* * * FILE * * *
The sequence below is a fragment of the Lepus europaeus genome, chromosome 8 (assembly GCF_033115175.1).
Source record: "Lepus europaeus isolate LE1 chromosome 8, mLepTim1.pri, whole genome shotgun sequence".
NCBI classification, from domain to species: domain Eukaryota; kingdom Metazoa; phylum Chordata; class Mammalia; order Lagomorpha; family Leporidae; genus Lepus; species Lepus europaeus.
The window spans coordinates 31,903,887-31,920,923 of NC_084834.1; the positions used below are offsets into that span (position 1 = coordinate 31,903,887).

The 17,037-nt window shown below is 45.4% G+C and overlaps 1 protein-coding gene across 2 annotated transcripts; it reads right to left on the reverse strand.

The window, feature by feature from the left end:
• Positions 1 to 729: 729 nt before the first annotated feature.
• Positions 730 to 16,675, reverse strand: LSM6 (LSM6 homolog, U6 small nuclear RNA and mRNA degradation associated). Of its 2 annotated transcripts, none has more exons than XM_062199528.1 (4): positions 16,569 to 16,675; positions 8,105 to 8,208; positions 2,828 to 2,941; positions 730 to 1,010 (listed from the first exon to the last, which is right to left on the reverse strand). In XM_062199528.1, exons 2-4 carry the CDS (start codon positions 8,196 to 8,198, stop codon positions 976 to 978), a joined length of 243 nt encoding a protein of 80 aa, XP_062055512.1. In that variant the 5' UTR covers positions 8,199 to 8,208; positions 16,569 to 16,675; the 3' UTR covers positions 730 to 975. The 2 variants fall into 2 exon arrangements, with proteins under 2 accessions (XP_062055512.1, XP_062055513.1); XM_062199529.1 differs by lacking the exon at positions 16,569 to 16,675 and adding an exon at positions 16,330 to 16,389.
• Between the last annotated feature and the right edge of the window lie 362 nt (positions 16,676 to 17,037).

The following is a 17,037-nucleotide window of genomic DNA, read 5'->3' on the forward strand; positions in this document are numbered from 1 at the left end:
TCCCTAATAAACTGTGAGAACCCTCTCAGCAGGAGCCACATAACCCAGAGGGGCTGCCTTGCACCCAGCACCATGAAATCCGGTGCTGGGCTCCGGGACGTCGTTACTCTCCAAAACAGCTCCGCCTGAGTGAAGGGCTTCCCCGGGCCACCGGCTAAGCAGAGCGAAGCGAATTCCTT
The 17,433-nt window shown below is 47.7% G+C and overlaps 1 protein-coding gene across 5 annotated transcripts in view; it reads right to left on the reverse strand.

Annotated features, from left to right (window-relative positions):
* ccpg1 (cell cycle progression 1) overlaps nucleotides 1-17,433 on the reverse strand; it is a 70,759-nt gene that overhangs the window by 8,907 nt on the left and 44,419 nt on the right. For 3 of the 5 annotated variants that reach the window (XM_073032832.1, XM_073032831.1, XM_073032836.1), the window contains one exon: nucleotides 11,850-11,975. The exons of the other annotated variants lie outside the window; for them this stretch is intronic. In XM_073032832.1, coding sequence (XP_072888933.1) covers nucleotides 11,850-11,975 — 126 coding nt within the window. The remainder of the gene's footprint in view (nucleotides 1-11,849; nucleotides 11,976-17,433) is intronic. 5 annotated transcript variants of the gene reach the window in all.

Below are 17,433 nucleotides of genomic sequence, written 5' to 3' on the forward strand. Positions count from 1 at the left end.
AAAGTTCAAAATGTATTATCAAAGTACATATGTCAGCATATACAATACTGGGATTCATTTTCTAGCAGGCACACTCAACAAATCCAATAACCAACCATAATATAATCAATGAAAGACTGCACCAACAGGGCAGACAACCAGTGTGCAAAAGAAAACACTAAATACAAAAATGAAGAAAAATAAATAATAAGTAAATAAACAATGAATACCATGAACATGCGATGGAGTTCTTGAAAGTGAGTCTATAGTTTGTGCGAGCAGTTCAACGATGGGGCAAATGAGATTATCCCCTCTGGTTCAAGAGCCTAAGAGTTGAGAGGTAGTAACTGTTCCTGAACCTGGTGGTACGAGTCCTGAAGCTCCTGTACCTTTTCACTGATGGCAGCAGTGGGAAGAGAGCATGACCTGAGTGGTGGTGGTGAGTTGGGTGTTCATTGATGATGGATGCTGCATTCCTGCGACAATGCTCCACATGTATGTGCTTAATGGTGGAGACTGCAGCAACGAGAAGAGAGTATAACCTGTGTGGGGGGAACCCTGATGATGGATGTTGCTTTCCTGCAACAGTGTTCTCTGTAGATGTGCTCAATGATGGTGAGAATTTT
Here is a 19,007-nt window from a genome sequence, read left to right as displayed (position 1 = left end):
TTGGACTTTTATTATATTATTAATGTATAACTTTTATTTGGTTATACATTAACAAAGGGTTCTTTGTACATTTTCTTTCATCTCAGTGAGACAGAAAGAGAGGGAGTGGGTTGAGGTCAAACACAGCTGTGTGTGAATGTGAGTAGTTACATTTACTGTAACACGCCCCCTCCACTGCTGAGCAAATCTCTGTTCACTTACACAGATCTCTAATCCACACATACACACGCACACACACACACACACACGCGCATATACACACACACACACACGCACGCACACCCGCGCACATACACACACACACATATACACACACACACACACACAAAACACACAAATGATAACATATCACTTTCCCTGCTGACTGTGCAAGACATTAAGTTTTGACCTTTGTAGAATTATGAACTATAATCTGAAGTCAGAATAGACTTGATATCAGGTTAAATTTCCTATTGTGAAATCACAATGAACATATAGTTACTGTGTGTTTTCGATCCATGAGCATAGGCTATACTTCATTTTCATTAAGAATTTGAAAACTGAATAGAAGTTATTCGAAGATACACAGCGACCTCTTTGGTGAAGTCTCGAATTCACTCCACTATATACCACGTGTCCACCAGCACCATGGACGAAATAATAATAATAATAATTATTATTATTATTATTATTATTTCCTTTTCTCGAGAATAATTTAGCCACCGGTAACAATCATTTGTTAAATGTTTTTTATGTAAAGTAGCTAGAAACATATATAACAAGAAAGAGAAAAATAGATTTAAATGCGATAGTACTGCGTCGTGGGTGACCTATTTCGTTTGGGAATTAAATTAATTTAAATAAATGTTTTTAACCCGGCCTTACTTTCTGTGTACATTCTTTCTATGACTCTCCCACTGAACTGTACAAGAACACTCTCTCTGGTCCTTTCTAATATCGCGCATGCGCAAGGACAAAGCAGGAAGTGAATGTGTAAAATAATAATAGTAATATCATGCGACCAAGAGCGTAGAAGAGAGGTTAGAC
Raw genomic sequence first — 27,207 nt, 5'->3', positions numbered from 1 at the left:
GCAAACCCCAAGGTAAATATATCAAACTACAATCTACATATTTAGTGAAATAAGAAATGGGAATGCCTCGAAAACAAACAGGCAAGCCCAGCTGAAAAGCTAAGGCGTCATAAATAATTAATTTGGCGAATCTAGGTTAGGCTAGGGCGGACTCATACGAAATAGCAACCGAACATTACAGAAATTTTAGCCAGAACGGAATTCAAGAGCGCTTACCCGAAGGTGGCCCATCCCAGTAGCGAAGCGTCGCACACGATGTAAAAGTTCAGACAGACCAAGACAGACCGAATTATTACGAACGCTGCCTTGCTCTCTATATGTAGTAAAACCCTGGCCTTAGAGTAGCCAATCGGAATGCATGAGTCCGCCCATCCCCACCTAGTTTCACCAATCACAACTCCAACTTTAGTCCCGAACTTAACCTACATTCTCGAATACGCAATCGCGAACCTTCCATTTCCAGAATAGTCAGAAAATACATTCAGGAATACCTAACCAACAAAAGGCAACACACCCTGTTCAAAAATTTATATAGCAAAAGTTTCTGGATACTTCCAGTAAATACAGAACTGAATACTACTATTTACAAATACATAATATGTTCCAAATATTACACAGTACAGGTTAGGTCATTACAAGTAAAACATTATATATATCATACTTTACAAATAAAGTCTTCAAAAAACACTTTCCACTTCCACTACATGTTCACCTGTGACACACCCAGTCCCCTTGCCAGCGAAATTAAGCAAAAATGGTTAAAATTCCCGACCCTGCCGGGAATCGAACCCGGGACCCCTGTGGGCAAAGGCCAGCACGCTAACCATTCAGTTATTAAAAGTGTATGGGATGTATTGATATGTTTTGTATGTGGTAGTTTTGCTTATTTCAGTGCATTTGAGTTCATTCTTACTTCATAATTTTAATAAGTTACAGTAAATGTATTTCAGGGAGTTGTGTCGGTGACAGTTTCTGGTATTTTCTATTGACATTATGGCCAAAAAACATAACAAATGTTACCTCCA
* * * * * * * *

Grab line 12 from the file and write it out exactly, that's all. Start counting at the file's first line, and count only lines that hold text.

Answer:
The 17,433-nt window shown below is 47.7% G+C and overlaps 1 protein-coding gene across 5 annotated transcripts in view; it reads right to left on the reverse strand.